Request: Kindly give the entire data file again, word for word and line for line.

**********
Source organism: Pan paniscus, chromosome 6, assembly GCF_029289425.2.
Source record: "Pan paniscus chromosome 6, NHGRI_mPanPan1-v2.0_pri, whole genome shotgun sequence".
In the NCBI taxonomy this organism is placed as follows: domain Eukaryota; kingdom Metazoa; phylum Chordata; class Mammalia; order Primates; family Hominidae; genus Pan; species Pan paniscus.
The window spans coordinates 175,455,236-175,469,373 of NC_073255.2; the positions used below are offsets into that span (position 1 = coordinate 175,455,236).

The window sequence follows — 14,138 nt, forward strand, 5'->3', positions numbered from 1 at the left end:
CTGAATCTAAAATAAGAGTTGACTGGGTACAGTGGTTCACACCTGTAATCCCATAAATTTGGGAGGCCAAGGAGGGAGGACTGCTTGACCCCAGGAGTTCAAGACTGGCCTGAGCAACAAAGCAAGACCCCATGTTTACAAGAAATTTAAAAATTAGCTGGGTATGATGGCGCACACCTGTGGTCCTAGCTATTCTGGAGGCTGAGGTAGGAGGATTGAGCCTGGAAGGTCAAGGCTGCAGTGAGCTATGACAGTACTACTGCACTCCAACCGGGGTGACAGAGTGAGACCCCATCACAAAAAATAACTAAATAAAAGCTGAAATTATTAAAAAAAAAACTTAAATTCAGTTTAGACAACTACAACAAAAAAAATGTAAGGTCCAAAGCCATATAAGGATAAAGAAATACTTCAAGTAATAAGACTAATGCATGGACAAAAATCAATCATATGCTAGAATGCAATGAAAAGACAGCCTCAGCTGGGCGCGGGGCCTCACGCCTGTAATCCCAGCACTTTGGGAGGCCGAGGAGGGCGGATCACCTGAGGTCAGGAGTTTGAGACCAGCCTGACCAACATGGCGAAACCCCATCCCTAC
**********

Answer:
Source organism: Pan paniscus, chromosome 6, assembly GCF_029289425.2.
Source record: "Pan paniscus chromosome 6, NHGRI_mPanPan1-v2.0_pri, whole genome shotgun sequence".
In the NCBI taxonomy this organism is placed as follows: domain Eukaryota; kingdom Metazoa; phylum Chordata; class Mammalia; order Primates; family Hominidae; genus Pan; species Pan paniscus.
The window spans coordinates 175,455,236-175,469,373 of NC_073255.2; the positions used below are offsets into that span (position 1 = coordinate 175,455,236).

The window sequence follows — 14,138 nt, forward strand, 5'->3', positions numbered from 1 at the left end:
CTGAATCTAAAATAAGAGTTGACTGGGTACAGTGGTTCACACCTGTAATCCCATAAATTTGGGAGGCCAAGGAGGGAGGACTGCTTGACCCCAGGAGTTCAAGACTGGCCTGAGCAACAAAGCAAGACCCCATGTTTACAAGAAATTTAAAAATTAGCTGGGTATGATGGCGCACACCTGTGGTCCTAGCTATTCTGGAGGCTGAGGTAGGAGGATTGAGCCTGGAAGGTCAAGGCTGCAGTGAGCTATGACAGTACTACTGCACTCCAACCGGGGTGACAGAGTGAGACCCCATCACAAAAAATAACTAAATAAAAGCTGAAATTATTAAAAAAAAAACTTAAATTCAGTTTAGACAACTACAACAAAAAAAATGTAAGGTCCAAAGCCATATAAGGATAAAGAAATACTTCAAGTAATAAGACTAATGCATGGACAAAAATCAATCATATGCTAGAATGCAATGAAAAGACAGCCTCAGCTGGGCGCGGGGCCTCACGCCTGTAATCCCAGCACTTTGGGAGGCCGAGGAGGGCGGATCACCTGAGGTCAGGAGTTTGAGACCAGCCTGACCAACATGGCGAAACCCCATCCCTAC